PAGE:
Deptford, NJ – Generations of Greek-Americans assembled to recognize the Ladies Philoptochos of St. George Greek Orthodox Cathedral and the historic rectory building. What you can say about the one you can certainly say about the other. The Philoptochos and the Rectory have been integral parts of this historic church.

Many of the Philoptochos members stood by the podium for a group photo, while Father Ambrose of St. George announce them and then proceeded to thank them for their years of service. “We are indeed grateful for all they do and continue to do for the church,” said Father Ambrose. “But they do so much more, that really connects the church and community,” added Ambrose. There’s certainly no questioning that. From homeless feedings, cleaning the church, cooking and managing regular affairs, this group is the backbone that keeps the church going.

And like the Philoptochos, the historic Rectory is the brains of the church that stands tall overshadowing its little brother. “The Rectory is our office space and more. It’s the future and the past”, said event organizer John Sarkoglou. Sarkioglou is a long time member of the church and one of its biggest advocates. “This building is in need of refurbishing and direction. We want to make it a place for all to come and be part of the community.

At the moment, the Greek American Heritage Society of Philadelphia is using the 3rd floor as a living and working museum for research about the community. They are a valued asset and partner for our future. We need to make this entire building active again and bring in new members to use it”, added Sarkioglou. That sentiment was echoed by the Heritage and academic leaders that addressed the crowd. Tom Papademetriou of Stockton College and Kostis Kourelis from Franklin & Marshall College described the important role St. George Cathedral. It is a historic center for the Greek community, and a location documents and photographs can be recorded. Members of the community can do research about the area’s Greeks, and its beginnings.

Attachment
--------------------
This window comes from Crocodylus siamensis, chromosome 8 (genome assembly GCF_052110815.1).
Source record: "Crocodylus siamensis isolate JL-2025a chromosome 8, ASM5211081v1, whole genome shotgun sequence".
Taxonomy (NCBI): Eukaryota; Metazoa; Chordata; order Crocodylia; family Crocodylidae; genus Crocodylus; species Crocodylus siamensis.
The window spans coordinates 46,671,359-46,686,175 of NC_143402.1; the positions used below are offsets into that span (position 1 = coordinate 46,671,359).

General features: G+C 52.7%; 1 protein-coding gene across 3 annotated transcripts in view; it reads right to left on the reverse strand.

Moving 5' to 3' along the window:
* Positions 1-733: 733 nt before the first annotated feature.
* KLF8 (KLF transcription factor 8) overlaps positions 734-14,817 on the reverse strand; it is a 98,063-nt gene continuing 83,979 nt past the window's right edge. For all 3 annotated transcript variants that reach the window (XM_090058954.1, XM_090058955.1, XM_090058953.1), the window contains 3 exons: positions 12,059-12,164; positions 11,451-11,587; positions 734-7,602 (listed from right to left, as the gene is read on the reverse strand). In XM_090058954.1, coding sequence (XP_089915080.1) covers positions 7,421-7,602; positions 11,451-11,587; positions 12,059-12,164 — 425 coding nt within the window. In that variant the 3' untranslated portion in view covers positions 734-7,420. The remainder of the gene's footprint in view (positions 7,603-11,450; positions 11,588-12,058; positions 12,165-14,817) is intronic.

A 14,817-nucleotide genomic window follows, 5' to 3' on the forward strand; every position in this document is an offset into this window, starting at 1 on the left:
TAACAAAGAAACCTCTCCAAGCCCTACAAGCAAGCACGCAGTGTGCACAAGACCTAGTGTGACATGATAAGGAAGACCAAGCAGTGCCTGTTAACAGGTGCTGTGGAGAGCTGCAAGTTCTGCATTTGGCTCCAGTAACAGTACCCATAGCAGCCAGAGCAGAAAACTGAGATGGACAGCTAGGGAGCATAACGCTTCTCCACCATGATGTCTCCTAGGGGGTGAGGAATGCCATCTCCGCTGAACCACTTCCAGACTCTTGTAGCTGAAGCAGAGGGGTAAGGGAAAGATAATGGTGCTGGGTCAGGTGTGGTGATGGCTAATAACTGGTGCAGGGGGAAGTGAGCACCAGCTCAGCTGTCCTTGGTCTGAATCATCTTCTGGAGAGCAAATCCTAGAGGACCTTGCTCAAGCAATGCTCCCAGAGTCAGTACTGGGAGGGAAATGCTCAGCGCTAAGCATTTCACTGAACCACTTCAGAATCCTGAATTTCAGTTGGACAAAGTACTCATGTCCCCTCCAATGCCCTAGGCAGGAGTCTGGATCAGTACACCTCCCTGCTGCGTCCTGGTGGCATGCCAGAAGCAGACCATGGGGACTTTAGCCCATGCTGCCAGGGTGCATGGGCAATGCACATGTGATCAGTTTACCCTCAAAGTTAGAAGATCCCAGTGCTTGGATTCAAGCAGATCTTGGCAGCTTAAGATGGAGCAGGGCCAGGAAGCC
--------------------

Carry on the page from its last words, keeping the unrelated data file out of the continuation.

The annual event is hosted each year to help preserve and restore the Greek communities most historic and beautiful Greek Revival style church. Built in 1822, it plays a role as a historic site for the city as well as the Greek community that attained the building in 1922, some 100 years after it was originally constructed. With its future in the hands of the archdioceses, it’s still unclear and in question what path the church will take.